Last edited: Sep 4, 2019
  2. Nobert

    Nobert

    ,, Bank of Japan Cushion

    “Ironically, the Japanese central bank owning so much of the largest ETFs in Japan means that during a global panic that revokes existing dogma, the largest stocks in those indexes might be relatively protected versus the U.S., Europe and other parts of Asia that do not have any similar stabilizing force inside their ETFs and passively managed funds.”
    ''

    Local, smaller ones are in deep doo-doo as well :

     
  3. Specterx

    Specterx

    It's hard to see what could kick off a panic that would make any of this actually matter. The problem with CDOs wasn't a liquidity mismatch but rather the worthlessness of the underlying assets (loans); a fact exposed when homeowners started to walk on their mortgages and the CDO coupon payments dried up.

    In this case, you can have a "run" on ETFs that saturates liquidity in the underlying equities on a scale of minutes, possibly hours, a few days at the very most. These type of events have happened before (think the flash crash) and it's ultimately an arb opportunity. Probably the biggest risk is you step up to buy small cap XYZ down 50% on no news, only for the exchange to bust your trade.
     
    trader99 likes this.
  4. zdreg

    zdreg

    That is a classic definition of a black swan event.
     
    Last edited: Sep 4, 2019
  5. trader99

    trader99

    I like to ask a clarifying question. He wrote:

    Don't a lot of the large index funds and ETFs(Vanguards, Blackrock, Fidelity of the world) BUYS the stocks to put in their index funds and ETFS?

    I guess his main point that they might have bought it but there's not enough liqudiity if everyone runs for the exit given the average daily volume is not enough?

    Just want to make sure I understand his point. It's NOT like the index funds are 100% synthetic anyways. Some of it is through futures and forwards and other synthetic instruments. But for the most part, if I understand it correctly, index funds buy the underlying stocks outright.

    correct me if i'm wrong here...
     
  6. Specterx

    Specterx

    I'm not an expert in ETF mechanics, but broadly you're right: the ETFs (specifically, not necessarily ETNs or other products) buy and hold the underlying shares. The problem Burry alludes to is that moment-to-moment liquidity in popular ETFs can be, or appear to be, greater than that in the underlying index. E.g. heavy selling pressure in IWM can be absorbed for a while, but as arbs keep transmitting selling pressure from the highly liquid ETF to the often much less liquid underlying shares, liquidity in those shares can become saturated leading to flash crashes and other market dislocations. But there's no real threat to the integrity of the ETF or the financial system, as he implies there is; the only issue is you might get stopped out, or panic out manually, at a bad price.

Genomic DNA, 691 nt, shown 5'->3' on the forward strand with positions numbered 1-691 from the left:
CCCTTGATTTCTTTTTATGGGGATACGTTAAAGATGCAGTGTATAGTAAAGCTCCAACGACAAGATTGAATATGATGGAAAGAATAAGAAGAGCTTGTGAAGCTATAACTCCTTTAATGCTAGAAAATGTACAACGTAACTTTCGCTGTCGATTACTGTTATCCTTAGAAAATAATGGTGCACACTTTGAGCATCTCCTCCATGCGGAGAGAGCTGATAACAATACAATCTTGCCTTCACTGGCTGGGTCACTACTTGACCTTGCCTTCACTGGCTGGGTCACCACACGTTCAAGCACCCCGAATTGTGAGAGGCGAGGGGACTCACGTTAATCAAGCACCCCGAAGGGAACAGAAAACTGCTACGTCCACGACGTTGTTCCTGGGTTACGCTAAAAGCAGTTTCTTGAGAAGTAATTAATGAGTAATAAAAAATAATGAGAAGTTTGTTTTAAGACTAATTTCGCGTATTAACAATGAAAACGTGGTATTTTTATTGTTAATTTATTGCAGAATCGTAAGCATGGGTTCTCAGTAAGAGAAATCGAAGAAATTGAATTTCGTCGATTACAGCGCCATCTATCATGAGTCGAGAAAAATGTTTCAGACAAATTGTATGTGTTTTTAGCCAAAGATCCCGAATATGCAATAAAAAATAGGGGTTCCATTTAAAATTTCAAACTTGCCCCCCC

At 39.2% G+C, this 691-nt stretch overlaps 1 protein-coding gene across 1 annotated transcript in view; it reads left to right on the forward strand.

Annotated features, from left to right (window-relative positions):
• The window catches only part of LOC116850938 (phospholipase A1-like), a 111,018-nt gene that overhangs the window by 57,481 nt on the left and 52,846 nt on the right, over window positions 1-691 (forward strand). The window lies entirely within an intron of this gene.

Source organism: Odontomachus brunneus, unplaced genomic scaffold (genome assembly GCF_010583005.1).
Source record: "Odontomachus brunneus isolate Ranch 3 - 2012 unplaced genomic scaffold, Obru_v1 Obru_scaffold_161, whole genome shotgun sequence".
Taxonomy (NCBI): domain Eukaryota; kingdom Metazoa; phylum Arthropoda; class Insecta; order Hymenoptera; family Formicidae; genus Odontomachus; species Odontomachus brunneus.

The other point he makes is better: indexing and passive investing are creating a bifurcated market, with over-valued, over-owned index constituents on one side, and under-valued, widely ignored symbols on the other, watched by ever fewer analyst eyes.
     
    ironchef, Sig and trader99 like this.
  7. ironchef

    ironchef

    Very interesting. Two questions, perhaps you or anyone care to comment:

    1. When will it reaches a tipping point?

    2. How to trade this?

    Thanks.
     
  8. Specterx

    Specterx

    Nobody knows the answer to #1. My impression is that the market is more robust against these types of liquidity events than in the past, because it's such a huge and obvious edge for quant shops who have the capital, infrastructure, and real-time risk management capabilities to trade these events. Things seemed to hold up fine last year, for instance.

    There was an ET member (Lescor) who traded mainly systematic RTM strategies, and kept a journal in 2010. He made around $100k on May 6th, $700k for the full year.
     
    dealmaker likes this.
  9. ironchef

    ironchef

    I do have another question for you:

    An index ETF, e.g. SPY, owns the underlying in proportion to the SP500, yes? And if I buy 1 share of SPY, do they then use my $ to buy the proportional underlying? Instantly? At the end of the day? Do they hedge?

    I never own any mutual funds or ETF so never bother to study their prospectus.

    Thanks.
     
  10. Sig

    Sig

    Actually you as an investor can "create" a share of SPY by depositing a basket of stocks with them. Effectively institutions arb ETFs when demand for the ETF exceeds supply and create new shares in that manner (and can also do the opposite). So unlike a mutual fund, the ETF sponsor isn't out buying and selling underlying (for SPY at least). Detailed explanation in the prospectus.
     
    #10     Sep 10, 2019